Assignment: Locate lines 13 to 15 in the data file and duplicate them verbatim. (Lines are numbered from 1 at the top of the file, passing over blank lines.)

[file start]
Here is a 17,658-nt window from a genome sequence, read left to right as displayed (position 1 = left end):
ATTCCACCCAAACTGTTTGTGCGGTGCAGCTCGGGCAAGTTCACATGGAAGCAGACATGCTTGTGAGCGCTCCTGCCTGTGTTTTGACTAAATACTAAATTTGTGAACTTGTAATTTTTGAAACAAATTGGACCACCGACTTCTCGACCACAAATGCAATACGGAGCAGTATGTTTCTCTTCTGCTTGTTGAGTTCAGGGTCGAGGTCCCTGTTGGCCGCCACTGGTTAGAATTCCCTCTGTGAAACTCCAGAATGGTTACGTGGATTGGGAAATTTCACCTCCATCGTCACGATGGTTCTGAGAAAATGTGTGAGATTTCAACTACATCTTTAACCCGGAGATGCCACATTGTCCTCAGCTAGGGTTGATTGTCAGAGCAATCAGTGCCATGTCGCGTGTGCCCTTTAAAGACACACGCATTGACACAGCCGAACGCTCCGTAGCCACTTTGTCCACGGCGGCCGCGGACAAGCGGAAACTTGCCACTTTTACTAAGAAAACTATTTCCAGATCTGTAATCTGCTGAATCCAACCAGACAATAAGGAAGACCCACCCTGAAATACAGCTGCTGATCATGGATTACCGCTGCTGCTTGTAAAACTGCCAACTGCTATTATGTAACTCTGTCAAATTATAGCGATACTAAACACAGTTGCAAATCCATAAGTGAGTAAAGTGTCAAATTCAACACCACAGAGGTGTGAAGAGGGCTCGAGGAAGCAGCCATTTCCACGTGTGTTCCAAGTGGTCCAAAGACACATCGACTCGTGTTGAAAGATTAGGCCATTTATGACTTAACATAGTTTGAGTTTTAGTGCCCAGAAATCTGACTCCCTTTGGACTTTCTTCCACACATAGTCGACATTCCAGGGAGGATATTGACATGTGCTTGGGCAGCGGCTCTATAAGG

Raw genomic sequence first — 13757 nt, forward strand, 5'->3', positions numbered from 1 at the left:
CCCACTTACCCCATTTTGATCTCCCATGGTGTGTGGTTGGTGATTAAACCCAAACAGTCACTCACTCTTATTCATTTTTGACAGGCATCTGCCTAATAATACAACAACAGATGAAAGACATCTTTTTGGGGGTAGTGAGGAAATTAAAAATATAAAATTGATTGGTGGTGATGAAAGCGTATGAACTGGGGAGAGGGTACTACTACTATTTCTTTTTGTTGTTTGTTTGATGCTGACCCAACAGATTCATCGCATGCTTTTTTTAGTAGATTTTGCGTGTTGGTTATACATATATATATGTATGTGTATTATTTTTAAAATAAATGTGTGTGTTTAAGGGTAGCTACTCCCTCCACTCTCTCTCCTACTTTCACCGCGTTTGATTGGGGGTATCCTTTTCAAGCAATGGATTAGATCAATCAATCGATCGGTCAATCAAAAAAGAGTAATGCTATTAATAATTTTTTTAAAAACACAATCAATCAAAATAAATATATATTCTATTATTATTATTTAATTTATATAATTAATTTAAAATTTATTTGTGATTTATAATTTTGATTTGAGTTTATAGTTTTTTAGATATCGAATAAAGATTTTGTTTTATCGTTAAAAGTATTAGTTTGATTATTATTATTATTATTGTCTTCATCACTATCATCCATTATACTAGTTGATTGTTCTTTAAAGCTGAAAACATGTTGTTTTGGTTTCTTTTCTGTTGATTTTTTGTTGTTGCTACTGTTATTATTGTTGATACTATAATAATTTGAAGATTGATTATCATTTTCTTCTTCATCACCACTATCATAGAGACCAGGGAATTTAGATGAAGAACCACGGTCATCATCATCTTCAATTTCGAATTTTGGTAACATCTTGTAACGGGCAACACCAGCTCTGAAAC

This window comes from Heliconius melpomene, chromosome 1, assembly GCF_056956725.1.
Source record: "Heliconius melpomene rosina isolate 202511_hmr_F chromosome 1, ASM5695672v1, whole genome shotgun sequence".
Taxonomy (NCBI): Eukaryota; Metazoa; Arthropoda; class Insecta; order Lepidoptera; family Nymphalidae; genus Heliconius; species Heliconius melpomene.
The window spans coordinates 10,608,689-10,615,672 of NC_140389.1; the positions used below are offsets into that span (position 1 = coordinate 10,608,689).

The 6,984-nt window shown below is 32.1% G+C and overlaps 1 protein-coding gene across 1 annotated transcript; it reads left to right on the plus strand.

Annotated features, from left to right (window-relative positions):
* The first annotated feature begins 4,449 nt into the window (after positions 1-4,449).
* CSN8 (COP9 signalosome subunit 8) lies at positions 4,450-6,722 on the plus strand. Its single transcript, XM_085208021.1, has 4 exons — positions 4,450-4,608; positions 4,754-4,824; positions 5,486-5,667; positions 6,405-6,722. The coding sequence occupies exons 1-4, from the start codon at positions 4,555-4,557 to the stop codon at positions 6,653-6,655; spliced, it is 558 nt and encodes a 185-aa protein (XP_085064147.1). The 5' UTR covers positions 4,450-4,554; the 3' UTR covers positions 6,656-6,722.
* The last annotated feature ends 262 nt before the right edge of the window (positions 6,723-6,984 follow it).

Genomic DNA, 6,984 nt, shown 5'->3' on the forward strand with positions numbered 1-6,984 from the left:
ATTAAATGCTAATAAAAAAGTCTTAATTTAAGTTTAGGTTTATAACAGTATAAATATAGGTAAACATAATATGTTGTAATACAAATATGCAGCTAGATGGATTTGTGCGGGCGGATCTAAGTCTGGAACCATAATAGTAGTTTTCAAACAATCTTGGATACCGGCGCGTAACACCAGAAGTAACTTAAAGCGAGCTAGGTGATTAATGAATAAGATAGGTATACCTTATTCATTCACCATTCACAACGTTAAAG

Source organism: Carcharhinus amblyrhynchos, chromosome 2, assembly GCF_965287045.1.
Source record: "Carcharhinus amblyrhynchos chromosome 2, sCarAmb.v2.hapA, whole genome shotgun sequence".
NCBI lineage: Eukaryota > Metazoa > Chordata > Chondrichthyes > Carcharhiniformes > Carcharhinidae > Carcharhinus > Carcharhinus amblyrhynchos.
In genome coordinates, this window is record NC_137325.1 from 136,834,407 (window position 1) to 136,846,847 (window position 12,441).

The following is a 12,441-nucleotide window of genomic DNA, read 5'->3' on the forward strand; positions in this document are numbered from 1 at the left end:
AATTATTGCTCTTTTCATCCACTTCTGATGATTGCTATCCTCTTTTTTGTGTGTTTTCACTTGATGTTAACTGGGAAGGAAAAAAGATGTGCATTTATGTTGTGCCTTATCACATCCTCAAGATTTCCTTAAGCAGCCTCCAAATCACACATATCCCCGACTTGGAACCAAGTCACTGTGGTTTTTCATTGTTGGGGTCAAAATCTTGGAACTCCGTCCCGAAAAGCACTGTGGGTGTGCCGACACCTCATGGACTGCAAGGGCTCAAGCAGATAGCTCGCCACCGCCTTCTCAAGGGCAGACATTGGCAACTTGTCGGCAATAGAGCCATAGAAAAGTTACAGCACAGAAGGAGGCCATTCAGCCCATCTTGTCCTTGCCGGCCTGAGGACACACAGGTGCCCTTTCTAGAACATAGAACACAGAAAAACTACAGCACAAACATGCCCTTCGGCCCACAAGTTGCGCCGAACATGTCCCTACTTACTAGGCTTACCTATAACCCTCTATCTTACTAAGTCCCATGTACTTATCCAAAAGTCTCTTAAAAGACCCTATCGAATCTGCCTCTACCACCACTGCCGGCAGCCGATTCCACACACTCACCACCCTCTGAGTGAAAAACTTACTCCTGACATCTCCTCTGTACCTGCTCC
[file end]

* The last annotated feature ends 262 nt before the right edge of the window (positions 6,723-6,984 follow it).

Genomic DNA, 6,984 nt, shown 5'->3' on the forward strand with positions numbered 1-6,984 from the left:
ATTAAATGCTAATAAAAAAGTCTTAATTTAAGTTTAGGTTTATAACAGTATAAATATAGGTAAACATAATATGTTGTAATACAAATATGCAGCTAGATGGATTTGTGCGGGCGGATCTAAGTCTGGAACCATAATAGTAGTTTTCAAACAATCTTGGATACCGGCGCGTAACACCAGAAGTAACTTAAAGCGAGCTAGGTGATTAATGAATAAGATAGGTATACCTTATTCATTCACCATTCACAACGTTAAAG